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Press Release: A Plan B With Teeth For Darfur

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Press Release: A Plan B With Teeth For Darfur

Posted by Enough Team on May 9, 2007

(Washington, DC) May 9, 2007: In a strategy paper released today, ENOUGH calls on the Bush administration to take resolute action against the Sudanese government for ongoing atrocities in Darfur – by implementing a Plan B with “teeth.”

Co-authored by ENOUGH Co-chair John Prendergast and Policy Advisor Colin Thomas-Jensen, the paper urges the White House to announce a revised Plan B by May 18, a month after the President’s speech at the United States Holocaust Memorial Museum, where he publicly introduced the administration’s plan should diplomacy fail.

Read the report: http://enoughproject.org/reports/planb_20070509.php

Prendergast and Thomas-Jensen argue that most of the measures Bush was prepared to announce in April lack clear and decisive plans for implementation, are too unilateral in nature, and are too weak to have a major impact on the calculations of either regime officials in Khartoum or on intransigent rebel leaders.

“Barking without biting is the diplomatic equivalent of giving comfort to the enemy,” said Prendergast. As diplomacy is given another chance, they argue for Plan B to be strengthened and multilateralized.

To effectively garner peace and provide protection for Darfur’s civilians – the first two “Ps” of the ENOUGH campaign’s “3P” crisis response strategy – Prendergast and Thomas-Jensen argue that the third “P” of punishment is needed. Such punitive measures, which include financial, legal and military planning components, are necessary, they assert, to gain Khartoum’s acceptance of a durable peace deal for Darfur and the deployment of an effective international force to protect civilians.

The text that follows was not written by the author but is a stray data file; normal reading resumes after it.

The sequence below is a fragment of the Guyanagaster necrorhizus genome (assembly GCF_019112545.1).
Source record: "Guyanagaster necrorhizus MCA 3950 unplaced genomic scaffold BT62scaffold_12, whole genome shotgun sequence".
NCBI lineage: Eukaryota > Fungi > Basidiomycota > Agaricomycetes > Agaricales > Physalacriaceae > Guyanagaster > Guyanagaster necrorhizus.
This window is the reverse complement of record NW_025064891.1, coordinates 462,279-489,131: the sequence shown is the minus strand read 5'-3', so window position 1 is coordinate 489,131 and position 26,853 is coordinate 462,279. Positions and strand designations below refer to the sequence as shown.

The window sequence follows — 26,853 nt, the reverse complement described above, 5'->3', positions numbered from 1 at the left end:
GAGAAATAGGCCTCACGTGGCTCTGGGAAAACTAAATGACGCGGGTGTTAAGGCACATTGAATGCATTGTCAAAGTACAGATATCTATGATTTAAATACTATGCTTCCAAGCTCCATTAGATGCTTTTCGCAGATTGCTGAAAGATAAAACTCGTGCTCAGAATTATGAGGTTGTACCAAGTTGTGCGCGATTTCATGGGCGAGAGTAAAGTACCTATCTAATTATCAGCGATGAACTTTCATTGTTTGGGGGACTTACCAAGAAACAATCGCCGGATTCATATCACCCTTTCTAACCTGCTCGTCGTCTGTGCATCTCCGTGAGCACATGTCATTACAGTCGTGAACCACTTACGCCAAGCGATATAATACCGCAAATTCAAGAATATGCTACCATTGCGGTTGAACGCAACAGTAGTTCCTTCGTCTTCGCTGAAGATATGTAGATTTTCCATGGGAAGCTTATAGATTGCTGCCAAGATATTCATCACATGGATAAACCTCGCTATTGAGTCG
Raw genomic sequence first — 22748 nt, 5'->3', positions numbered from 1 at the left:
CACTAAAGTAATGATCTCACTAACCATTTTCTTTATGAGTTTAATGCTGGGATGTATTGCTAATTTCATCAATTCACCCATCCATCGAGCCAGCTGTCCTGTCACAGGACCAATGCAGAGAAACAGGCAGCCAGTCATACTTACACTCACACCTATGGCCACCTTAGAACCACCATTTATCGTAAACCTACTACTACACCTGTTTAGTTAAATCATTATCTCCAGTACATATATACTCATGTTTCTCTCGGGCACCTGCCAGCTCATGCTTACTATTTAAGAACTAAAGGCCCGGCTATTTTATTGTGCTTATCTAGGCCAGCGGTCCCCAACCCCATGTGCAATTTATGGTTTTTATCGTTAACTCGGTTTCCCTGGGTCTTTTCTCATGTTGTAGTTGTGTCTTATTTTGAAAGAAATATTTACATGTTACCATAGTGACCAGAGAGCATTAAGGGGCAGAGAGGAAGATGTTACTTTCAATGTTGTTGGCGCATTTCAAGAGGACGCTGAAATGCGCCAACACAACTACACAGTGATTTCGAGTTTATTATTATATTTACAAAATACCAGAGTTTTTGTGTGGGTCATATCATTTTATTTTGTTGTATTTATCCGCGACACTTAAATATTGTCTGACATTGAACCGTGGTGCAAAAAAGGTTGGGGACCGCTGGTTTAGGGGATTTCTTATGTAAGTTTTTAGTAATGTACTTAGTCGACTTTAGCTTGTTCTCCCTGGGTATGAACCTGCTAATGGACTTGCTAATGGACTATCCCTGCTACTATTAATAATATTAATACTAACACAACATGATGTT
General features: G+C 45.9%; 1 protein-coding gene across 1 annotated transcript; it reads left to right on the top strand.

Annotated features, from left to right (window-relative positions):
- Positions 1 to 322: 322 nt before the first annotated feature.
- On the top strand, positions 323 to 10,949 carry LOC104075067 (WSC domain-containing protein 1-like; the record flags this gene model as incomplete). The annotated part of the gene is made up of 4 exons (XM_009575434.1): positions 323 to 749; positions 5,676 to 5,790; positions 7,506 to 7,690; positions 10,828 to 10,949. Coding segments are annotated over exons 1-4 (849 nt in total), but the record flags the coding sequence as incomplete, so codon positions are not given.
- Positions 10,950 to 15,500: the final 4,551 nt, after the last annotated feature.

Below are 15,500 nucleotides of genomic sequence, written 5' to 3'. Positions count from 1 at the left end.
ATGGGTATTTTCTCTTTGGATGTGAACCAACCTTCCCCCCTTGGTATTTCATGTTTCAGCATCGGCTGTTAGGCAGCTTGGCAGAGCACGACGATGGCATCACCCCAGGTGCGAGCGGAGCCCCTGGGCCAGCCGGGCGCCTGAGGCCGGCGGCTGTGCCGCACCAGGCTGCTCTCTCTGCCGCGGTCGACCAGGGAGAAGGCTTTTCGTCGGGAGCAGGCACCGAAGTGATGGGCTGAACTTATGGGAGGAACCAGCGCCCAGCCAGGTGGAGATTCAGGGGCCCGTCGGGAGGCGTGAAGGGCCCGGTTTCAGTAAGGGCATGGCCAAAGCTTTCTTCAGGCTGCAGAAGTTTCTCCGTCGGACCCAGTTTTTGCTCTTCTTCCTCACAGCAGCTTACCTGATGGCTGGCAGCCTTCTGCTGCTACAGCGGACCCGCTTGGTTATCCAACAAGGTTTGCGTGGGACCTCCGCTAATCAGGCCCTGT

Read the report: http://enoughproject.org/reports/planb_20070509.php

ENOUGH calls for the U.S. to implement five legal and financial measures: multilateral targeting of Sudanese officials; multilateral sanctioning of Sudanese companies underwriting Sudan’s war machine; pressure to stop international banks from doing business with Sudan; reinforcement of divestment efforts; and support for the International Criminal Court indictment process.

“These could all be enforced immediately and at little cost,” said Thomas-Jensen, “but they would require increased intelligence and enforcement capacities to ensure implementation here, and a strong diplomatic effort to rally multilateral support.”

ENOUGH’s “Plan B with teeth” also calls for accelerated planning of military options, such as a no-fly zone and non-consensual troop deployment, both as a practical necessity and as a means to build and utilize leverage against the Khartoum regime. It would be irresponsible, they argue, to only pursue the implementation of a no-fly zone in the absence of any preparation for use of ground forces to protect displaced camps and humanitarian aid efforts that could be targeted as a result.

To read “A Plan B With Teeth For Darfur,” go to www.enoughproject.org.